Conor Daly and Kyle Gardiner produced a “Say What?” moment when they presented their company UpFront at the LaunchPad Dal Demo Day last month and said they were planning an ICO.
The Dalhousie business students said they weren’t seeking equity investment for the company, which uses blockchain to stop scalpers from jacking up ticket prices. They plan to finance it through an Initial Coin Offering in the autumn.
ICOs have been in the news recently but it was the first time I’d heard of an Atlantic Canadian company proposing one. To understand what it means, we’ll have to explain the whole craze of blockchain, cryptocurrencies and the evolving regulatory environment surrounding ICOs.
Blockchain is the technology that allows the issue of bitcoin and other cryptocurrencies — digital currencies that are “mined” over time as specialists unlock the encryption on this electronic money. Blockchain is a series of ledgers in which cryptocurrency transactions can be recorded.
Because these ledgers are permanent and open, startups are finding a range of new uses for blockchain, such as state-of-the-art identity systems.
UpFront, for example, plans to use blockchain in a ticket management system for concerts. Daly and Gardiner want to use blockchain to create an identity for each concertgoer, and the ticket would be added to a digital wallet attached to that identity.
“Since the ticket can only exist on our platform, the promoter could place a price ceiling on the ticket,” said Daly. Adios price-gouging by scalpers. Over time, UpFront would provide promoters invaluable data about their audience.
To finance the development of the system, the two Dal students are considering an ICO — a financing technique that blockchain-based companies around the world have used to raise more than $1 billion already in 2017. An ICO, or token sale, is a crowdfunding campaign in which people subscribe to cryptocurrency that a company will produce using its blockchain over time. Subscribers pay now for the right to own the cryptocurrency when it is mined. Some companies will mine their own currency, or tokens, which would include features that enhance the interaction between the company and its clients.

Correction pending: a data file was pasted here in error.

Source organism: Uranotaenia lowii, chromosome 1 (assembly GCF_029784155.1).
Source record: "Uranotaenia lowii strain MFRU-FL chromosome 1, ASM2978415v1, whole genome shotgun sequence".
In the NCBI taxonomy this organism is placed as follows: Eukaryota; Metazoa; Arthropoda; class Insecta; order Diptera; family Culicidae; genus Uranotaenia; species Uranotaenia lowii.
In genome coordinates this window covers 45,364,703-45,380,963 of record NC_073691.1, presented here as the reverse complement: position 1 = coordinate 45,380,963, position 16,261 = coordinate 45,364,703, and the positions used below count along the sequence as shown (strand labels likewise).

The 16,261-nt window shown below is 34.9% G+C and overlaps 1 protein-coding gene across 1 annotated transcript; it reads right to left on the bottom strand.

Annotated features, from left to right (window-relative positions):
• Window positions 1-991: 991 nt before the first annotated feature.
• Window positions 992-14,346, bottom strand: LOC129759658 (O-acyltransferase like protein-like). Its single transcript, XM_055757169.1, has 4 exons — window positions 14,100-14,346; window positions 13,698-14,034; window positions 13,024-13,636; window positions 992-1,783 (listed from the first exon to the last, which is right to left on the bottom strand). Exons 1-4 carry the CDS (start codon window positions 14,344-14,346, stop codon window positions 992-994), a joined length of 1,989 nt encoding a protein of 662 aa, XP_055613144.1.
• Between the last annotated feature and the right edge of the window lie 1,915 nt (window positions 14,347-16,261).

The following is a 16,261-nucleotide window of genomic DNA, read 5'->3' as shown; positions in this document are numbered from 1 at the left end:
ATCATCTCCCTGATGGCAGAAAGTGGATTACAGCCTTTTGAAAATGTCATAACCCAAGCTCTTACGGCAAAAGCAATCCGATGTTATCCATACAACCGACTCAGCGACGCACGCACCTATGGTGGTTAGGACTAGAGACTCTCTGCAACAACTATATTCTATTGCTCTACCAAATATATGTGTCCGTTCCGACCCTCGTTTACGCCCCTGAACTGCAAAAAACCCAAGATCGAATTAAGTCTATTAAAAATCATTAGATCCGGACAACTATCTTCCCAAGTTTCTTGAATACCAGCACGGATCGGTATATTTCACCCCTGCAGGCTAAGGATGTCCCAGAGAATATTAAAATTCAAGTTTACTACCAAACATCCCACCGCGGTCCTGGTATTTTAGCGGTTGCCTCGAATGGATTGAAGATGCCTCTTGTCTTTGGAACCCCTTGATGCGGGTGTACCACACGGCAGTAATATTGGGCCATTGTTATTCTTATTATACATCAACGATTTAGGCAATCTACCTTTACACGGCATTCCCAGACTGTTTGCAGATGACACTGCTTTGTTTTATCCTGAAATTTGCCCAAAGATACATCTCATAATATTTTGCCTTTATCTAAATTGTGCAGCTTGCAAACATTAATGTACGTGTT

Given the millions of dollars being raised by each ICO, there are a couple of blockchain-based startups in the region considering such a move. There’s UpFront and also Hypergive, a Halifax company whose blockchain-based system will improve the way people make donations to the homeless.
“With the raising environment so hot right now in this space, if you have a venture for which it makes sense to raise via a token sale, the question becomes, why wouldn’t you?” said Hypergive co-founder Scott Burke. “The key things to navigate here are the structure of your sale and evolving guidance from securities regulators, and any emerging determinations on what is classified as a security.”
That’s the rub right now. Regulators everywhere are wondering what to make of ICOs, and whether these companies are selling something they produce (a currency, which does not require regulation) or a company security or derivative, which would require regulation.
Last month, the Securities and Securities Commission in the U.S. ruled that several digital tokens should fall under securities rules, and the Ontario Securities Commission in March warned blockchain businesses that their offerings may have to be regulated.
The Nova Scotia Securities Commission says each ICO has to be assessed individually to see if the thing being offered could be considered a security or a derivative.
“There are no rules or regulations specifically addressing ICOs, however anyone developing an ICO must abide by the Nova Scotia Securities Act if their ICO is deemed to involve a security or derivative,” said NSSC spokesman David Harrison in an email.
“Not all ICOs necessarily involve securities or derivatives and those that do not would not fall under the NSSC’s jurisdiction. Each ICO must be assessed based on its own merits to determine if it falls under the NS Securities Act.”
He added there could also be complications if regulators decide that the trading of the tokens is something that falls under their jurisdiction.